The architectural personality of the Park Avenue Armory on Manhattan’s Upper East Side is so strong that it would seem unwelcoming for art fairs. From 1–5 November, TEFAF is having its fourth autumn showing at the late 19th-century building, with dealers making incursions into rarely seen ornate rooms. The objects will shed light in some ways on the surrounding architecture – informed observers may find their synapses firing in the booths and in between them.
The crenellated brick fortress opened in the 1880s as a headquarters for upper-crust soldiers, including Civil War victors. Its sense of impregnability was partly intended to convey the elites’ dominance over hoi polloi unrest – that is, soldiers were readying there to suppress workers’ street protests. Tastemakers including the architect Stanford White, and the protean designers Lockwood de Forest, Candace Wheeler and Louis Comfort Tiffany filled the Armory’s corridors and crannies with carved and painted tributes to military heroes and spoils of war. In recent decades, the nonprofit Park Avenue Armory Conservancy has raised hundreds of millions of dollars to restore the structure. Its barrel-vaulted drill hall has become known for enormous avant-garde art installations: billowing textiles, dancers leaping off platforms. TEFAF is among the first fairs to occupy the reception and clubhouse spaces tucked away on the ground and first floors, which have honey-coloured, domestic-looking mahogany panelling as well as intimidating iron light fixtures shaped like weaponry. This year, for the first time, a handful of TEFAF New York stands will have two dealers each, mingling contemporary art with related ancient works.
Bringing all this together in Victorian surroundings ‘will lead to new ways of thinking about old work’, says Sofie Scheerlinck, the managing director of TEFAF New York. The dealers, she says, ‘are excited about showing off a booth that they could actually live in themselves’. The effect is meant of course to inspire purchasers, too, to envision how well the combinations might work at home.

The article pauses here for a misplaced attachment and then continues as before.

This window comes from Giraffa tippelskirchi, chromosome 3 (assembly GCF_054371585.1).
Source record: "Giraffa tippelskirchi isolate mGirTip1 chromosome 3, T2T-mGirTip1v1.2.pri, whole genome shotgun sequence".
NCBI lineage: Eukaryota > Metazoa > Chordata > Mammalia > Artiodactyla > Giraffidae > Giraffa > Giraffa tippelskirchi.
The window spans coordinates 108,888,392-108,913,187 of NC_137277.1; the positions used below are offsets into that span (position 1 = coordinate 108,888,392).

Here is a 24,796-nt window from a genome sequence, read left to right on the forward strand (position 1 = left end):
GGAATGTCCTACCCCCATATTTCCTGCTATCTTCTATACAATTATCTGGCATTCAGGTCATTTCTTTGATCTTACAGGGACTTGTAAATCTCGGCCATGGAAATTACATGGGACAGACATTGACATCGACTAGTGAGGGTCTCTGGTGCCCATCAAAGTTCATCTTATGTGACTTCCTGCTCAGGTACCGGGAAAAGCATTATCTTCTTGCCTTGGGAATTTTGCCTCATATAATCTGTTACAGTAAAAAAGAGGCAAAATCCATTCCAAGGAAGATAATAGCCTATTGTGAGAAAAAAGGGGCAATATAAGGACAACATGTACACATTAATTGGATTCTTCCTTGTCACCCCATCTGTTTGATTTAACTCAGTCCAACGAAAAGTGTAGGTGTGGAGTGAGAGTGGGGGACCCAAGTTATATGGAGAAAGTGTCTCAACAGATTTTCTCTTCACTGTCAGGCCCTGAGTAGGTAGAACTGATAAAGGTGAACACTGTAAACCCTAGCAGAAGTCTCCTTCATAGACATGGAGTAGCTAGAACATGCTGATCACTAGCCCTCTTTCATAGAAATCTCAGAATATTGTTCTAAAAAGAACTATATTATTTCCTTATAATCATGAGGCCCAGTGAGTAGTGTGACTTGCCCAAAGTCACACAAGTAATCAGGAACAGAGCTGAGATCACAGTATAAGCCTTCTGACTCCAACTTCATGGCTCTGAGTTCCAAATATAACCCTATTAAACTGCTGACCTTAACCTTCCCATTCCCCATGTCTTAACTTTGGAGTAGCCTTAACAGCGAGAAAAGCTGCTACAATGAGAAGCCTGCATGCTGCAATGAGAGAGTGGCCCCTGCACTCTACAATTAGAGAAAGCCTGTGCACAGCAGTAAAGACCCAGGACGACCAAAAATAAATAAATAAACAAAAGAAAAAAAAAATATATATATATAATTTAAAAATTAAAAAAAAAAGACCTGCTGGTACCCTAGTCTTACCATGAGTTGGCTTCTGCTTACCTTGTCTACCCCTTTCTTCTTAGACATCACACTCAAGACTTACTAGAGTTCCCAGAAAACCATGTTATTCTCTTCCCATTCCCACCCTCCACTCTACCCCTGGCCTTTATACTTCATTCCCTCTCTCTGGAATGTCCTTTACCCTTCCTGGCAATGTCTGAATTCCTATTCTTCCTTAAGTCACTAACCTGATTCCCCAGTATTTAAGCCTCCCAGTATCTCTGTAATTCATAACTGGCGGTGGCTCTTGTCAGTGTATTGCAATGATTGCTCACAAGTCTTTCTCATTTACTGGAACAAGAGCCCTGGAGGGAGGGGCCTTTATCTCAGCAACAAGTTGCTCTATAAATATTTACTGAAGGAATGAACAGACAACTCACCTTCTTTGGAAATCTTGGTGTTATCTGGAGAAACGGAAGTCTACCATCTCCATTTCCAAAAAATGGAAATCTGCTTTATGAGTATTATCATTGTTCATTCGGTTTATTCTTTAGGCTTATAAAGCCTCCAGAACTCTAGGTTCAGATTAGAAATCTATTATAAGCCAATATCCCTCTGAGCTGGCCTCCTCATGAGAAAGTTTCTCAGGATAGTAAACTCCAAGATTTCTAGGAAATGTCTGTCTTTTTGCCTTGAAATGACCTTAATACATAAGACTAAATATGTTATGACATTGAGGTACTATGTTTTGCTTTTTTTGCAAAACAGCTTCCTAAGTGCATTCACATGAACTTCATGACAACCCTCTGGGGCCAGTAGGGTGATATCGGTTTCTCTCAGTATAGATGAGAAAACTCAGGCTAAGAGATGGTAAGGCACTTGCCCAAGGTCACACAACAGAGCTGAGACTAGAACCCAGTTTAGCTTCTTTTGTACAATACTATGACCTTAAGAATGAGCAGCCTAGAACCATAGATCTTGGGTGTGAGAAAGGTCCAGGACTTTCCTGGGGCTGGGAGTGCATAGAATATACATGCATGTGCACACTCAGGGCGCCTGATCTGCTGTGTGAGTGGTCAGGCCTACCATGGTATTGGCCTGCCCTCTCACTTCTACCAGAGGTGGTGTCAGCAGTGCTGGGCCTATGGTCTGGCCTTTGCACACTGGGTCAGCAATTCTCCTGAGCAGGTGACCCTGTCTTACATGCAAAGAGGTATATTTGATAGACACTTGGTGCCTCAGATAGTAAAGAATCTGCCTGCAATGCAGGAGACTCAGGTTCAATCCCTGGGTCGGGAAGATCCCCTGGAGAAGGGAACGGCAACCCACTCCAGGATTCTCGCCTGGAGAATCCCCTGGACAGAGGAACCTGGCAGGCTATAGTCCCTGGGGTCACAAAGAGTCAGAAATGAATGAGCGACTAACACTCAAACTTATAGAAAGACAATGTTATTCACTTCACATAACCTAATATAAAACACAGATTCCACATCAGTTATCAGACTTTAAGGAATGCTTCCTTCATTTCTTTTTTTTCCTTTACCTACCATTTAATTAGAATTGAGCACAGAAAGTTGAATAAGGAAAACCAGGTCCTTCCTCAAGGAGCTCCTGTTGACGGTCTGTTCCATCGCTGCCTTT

London-based Charles Ede is pairing antiquities with abstract paintings and sculpture from Sean Kelly Gallery (New York). Striated markings and ridges will echo each other on an Egyptian granite stele densely etched with hieroglyphics worshipping the sun, a headless Roman marble god draped in a high-relief toga and a cross-hatched work by Idris Khan. A neon inscription by Joseph Kosuth will adjoin a Roman plaque written by a freed male slave to a freedwoman – which will resonate with anyone aware that Lincoln’s troops helped fund the Armory. Martin Clist, Charles Ede’s managing director, says the show’s contemporary components ‘will give spice and extra vibrancy’ and lead to ‘surprising conversations’.
Lillian Nassau, a Manhattan-based specialist in Louis Comfort Tiffany’s work, is setting up a booth tightly connected to the building’s original design team. Arlie Sulka, the gallery’s owner, has found a flared fireplace hood that Tiffany had made in the 1880s from Japanese iron sword-guards called tsuba. Dozens of the inches-wide discs, with geometric, floral and bird motifs, were pieced together on mica substrates that let firelight glow through. The tsuba pillar originally channelled smoke into the Manhattan skies from the library of Tiffany’s turreted masonry townhouse on East 72nd Street, designed in collaboration with Stanford White and Lockwood de Forest. The men would have been checking on their nearby Armory project while the fireplace was in progress – and tsuba-related rondel motifs can be found throughout the Armory, in metal balconies, stained-glass windows, woodwork and wall-coverings. By the 1910s, Tiffany had transferred the hood to the smoking room at his Alhambra-inspired country home, Laurelton Hall, in a Long Island hamlet. That property was largely destroyed in a fire in 1957, and the fireplace hood was salvaged and long kept in storage. Sulka would not yet disclose how she will display the architectural element, except to say: ‘It’s going to be extremely dramatic.’